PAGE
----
Latvia, Lithuania, Luxembourg, Malta, the Netherlands, Norway, Poland, Portugal, Romania, Slovakia, Slovenia,

Spain, Sweden, Switzerland and the United Kingdom.
CENELEC
European Committee for Electrotechnical Standardization
Comité Européen de Normalisation Electrotechnique
Europäisches Komitee für Elektrotechnische Normung
Management Centre: Avenue Marnix 17, B - 1000 Brussels

© 2010 CENELEC - All rights of exploitation in any form and by any means reserved worldwide for CENELEC members.

Ref. No. CLC/TR 50555:2010 E
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Foreword

This Technical Report was prepared by Task Force 4, (Interruption definitions and continuity indices)

of Working Group 1 (Physical characteristics of electrical energy), of Technical Committee CENELEC

TC 8X, System aspects of electrical energy supply.

It was circulated for voting in accordance with the Internal Regulations, Part 2, Subclause 11.4.3.3

(simple majority).

Attention is drawn to the possibility that some of the elements of this document may be the subject of

patent rights. CEN and CENELEC shall not be held responsible for identifying any or all such patent

rights.
__________
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Contents

1 Introduction and scope ...................................................................................................................5

1.1 Introduction .............................................................................................................................5

1.2 Scope ......................................................................................................................................6

1.3 Continuity indices – Needs and applications ..........................................................................6

2 Terms and definitions .....................................................................................................................8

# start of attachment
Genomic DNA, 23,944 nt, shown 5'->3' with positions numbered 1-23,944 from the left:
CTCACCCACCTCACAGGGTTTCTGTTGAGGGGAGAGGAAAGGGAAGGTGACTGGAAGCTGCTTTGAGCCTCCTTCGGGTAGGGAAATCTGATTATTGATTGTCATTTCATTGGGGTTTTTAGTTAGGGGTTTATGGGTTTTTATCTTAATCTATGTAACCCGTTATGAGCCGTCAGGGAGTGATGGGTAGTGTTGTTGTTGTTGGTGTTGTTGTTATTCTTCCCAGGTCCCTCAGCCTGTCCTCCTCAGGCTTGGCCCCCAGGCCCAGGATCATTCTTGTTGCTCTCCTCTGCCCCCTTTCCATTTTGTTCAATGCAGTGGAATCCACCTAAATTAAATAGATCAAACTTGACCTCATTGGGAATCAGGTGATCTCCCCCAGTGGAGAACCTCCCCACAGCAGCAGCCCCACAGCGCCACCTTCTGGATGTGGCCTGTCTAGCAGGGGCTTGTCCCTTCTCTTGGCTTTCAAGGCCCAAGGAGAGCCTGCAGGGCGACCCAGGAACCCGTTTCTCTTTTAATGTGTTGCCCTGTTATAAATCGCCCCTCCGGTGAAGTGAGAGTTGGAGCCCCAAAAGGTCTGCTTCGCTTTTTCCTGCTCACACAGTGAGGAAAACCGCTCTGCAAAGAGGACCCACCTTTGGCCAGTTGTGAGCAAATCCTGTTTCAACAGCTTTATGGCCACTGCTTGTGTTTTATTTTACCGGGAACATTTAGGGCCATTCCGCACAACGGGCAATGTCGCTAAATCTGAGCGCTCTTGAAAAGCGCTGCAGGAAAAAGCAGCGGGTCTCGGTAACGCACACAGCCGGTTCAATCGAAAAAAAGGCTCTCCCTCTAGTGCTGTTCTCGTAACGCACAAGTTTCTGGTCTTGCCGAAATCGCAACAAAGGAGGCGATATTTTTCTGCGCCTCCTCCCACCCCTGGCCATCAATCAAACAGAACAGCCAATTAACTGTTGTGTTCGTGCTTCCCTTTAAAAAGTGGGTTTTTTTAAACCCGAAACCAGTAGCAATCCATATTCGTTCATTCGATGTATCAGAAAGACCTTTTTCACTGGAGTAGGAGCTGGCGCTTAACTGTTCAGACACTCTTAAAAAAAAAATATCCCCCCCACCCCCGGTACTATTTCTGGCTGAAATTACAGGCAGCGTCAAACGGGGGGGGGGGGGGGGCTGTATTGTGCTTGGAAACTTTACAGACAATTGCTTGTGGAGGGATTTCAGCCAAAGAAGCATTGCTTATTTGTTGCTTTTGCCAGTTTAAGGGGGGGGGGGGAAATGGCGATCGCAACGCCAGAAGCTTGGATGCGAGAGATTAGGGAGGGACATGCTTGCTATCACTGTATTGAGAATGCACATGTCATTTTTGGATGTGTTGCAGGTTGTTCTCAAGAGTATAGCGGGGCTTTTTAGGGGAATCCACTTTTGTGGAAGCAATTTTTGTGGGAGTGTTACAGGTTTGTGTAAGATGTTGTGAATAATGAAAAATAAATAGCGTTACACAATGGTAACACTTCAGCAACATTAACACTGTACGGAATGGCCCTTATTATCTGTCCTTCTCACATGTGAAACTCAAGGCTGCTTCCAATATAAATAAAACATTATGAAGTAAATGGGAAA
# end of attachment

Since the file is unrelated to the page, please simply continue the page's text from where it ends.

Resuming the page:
3 Continuity of supply – Interruptions .......................................................................................... 10

3.1 Background information on interruptions ............................................................................. 10

3.2 Interruptions as defined by EN 50160.................................................................................. 10

3.3 Interruption sources ............................................................................................................. 11

3.4 Classification of the interruptions ......................................................................................... 12

4 Explanation of continuity ............................................................................................................ 14

4.1 Long interruption continuity indices...................................................................................... 15

4.2 Short interruption continuity indices ..................................................................................... 18

4.3 Worst Served Customers ..................................................................................................... 19

4.4 Practices for recording short interruptions ........................................................................... 19

4.5 Rules for recording long interruptions .................................................................................. 20

4.6 Interruption indices in use across Europe ............................................................................ 24

5 Recommended continuity indices .............................................................................................. 29

5.1 Philosophy and criteria for recommending indices .............................................................. 29

5.2 Recommended continuity indices ........................................................................................ 29

6 Recommended data collection and aggregation ...................................................................... 30

6.1 General ................................................................................................................................ 30

6.2 Parameter uncertainty impact on continuity indices ............................................................ 31

6.3 Classification of reported indices ......................................................................................... 32

6.4 Example of continuity indices estimation ............................................................................. 32

7 Information helpful when comparing continuity indices ......................................................... 34